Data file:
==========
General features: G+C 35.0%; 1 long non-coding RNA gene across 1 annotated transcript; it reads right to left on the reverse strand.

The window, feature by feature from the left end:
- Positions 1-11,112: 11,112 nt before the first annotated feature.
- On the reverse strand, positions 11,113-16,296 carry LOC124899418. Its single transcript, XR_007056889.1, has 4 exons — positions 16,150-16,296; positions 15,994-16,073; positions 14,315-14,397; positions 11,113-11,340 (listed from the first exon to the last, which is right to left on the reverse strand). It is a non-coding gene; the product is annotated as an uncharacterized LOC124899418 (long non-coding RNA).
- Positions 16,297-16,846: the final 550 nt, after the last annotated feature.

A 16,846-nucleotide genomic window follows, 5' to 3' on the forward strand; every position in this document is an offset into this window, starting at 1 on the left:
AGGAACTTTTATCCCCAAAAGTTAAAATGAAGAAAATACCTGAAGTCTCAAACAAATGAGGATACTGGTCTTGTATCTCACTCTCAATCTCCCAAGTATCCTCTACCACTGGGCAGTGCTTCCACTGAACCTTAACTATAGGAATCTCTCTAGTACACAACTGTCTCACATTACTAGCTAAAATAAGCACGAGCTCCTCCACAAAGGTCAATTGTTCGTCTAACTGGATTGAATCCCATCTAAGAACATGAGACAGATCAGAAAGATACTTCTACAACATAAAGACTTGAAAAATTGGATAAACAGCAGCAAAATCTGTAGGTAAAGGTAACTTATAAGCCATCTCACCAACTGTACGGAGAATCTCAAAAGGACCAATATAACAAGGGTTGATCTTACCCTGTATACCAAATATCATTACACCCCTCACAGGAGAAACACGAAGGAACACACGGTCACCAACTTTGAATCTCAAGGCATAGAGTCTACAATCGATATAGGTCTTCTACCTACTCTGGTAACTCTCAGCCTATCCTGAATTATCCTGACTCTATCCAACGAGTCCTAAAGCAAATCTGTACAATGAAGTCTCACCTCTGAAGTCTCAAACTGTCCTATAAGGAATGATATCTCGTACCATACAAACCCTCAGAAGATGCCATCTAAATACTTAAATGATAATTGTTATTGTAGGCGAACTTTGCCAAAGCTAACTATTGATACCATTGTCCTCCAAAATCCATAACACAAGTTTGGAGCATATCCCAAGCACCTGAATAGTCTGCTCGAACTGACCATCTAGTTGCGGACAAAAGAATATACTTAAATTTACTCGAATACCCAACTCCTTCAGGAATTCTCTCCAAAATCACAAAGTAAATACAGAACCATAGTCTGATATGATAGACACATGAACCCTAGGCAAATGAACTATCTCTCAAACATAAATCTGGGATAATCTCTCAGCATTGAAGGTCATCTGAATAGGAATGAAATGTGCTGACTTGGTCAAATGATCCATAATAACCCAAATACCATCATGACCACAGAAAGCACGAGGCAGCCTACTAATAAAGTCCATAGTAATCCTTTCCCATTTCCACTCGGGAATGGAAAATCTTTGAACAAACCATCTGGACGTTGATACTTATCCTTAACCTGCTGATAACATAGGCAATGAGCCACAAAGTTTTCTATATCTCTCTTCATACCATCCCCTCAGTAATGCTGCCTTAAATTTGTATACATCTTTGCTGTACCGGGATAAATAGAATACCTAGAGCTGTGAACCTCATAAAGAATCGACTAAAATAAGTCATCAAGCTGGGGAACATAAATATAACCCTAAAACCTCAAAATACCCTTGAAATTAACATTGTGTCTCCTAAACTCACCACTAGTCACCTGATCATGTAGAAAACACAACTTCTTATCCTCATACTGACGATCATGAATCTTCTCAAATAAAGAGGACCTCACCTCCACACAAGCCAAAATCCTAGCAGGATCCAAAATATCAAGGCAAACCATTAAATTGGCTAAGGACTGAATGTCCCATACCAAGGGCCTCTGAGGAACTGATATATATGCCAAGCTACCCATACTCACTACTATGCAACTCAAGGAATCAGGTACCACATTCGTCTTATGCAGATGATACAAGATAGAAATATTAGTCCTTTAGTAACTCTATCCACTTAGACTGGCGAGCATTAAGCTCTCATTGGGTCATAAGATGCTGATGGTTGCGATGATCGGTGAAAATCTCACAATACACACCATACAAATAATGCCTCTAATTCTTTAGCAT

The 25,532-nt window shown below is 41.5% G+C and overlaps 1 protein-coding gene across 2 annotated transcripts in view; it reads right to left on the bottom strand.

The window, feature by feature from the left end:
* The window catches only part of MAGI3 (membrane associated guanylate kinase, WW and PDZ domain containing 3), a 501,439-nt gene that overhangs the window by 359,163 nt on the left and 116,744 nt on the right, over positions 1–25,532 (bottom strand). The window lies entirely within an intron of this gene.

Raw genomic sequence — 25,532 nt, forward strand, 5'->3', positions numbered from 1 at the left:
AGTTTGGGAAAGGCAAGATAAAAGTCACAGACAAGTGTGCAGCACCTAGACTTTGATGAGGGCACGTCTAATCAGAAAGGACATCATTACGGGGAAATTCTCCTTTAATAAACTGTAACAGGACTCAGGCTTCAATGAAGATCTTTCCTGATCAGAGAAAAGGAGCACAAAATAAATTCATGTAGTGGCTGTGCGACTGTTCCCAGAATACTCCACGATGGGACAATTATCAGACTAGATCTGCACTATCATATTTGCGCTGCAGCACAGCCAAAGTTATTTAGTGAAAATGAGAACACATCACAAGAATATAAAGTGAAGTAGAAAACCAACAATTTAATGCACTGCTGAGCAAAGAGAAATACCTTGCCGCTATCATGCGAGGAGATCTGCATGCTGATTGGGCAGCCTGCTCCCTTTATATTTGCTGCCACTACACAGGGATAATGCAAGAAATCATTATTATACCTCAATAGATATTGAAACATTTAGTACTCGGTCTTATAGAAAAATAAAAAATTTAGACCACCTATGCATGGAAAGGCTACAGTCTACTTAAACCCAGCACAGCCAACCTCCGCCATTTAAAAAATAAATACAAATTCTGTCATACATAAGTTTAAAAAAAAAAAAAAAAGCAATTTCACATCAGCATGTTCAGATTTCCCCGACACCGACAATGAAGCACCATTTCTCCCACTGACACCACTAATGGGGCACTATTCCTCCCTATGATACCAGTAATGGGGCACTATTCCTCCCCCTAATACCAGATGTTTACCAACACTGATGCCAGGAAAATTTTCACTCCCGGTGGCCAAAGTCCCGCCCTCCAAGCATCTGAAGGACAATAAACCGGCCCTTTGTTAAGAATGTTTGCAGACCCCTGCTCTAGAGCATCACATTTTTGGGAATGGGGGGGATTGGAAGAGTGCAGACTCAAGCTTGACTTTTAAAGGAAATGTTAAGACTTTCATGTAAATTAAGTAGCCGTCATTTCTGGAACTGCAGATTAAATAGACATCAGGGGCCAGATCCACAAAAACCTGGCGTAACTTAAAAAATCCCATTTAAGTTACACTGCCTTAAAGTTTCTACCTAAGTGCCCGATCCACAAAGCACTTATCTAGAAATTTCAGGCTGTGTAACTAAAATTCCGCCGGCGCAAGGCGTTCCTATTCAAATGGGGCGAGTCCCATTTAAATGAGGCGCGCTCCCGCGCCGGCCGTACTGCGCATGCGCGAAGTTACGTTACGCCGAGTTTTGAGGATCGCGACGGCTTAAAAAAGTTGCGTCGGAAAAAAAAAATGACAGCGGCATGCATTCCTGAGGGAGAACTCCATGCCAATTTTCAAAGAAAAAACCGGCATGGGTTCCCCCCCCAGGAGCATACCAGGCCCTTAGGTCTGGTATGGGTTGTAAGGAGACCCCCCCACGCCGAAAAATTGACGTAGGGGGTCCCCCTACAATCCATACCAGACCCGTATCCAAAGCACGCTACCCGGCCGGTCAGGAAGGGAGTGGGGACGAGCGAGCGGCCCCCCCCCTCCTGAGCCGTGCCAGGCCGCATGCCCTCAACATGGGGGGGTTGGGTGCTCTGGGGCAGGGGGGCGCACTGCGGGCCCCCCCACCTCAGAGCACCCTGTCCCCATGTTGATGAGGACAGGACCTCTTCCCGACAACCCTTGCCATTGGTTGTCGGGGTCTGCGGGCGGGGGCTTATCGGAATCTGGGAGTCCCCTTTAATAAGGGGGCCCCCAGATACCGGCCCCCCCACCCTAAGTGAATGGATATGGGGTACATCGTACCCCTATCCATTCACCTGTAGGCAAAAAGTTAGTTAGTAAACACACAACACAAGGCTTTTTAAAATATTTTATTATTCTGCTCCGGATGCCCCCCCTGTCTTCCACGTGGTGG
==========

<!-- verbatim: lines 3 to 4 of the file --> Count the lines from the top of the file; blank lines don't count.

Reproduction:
- Positions 1-11,112: 11,112 nt before the first annotated feature.
- On the reverse strand, positions 11,113-16,296 carry LOC124899418. Its single transcript, XR_007056889.1, has 4 exons — positions 16,150-16,296; positions 15,994-16,073; positions 14,315-14,397; positions 11,113-11,340 (listed from the first exon to the last, which is right to left on the reverse strand). It is a non-coding gene; the product is annotated as an uncharacterized LOC124899418 (long non-coding RNA).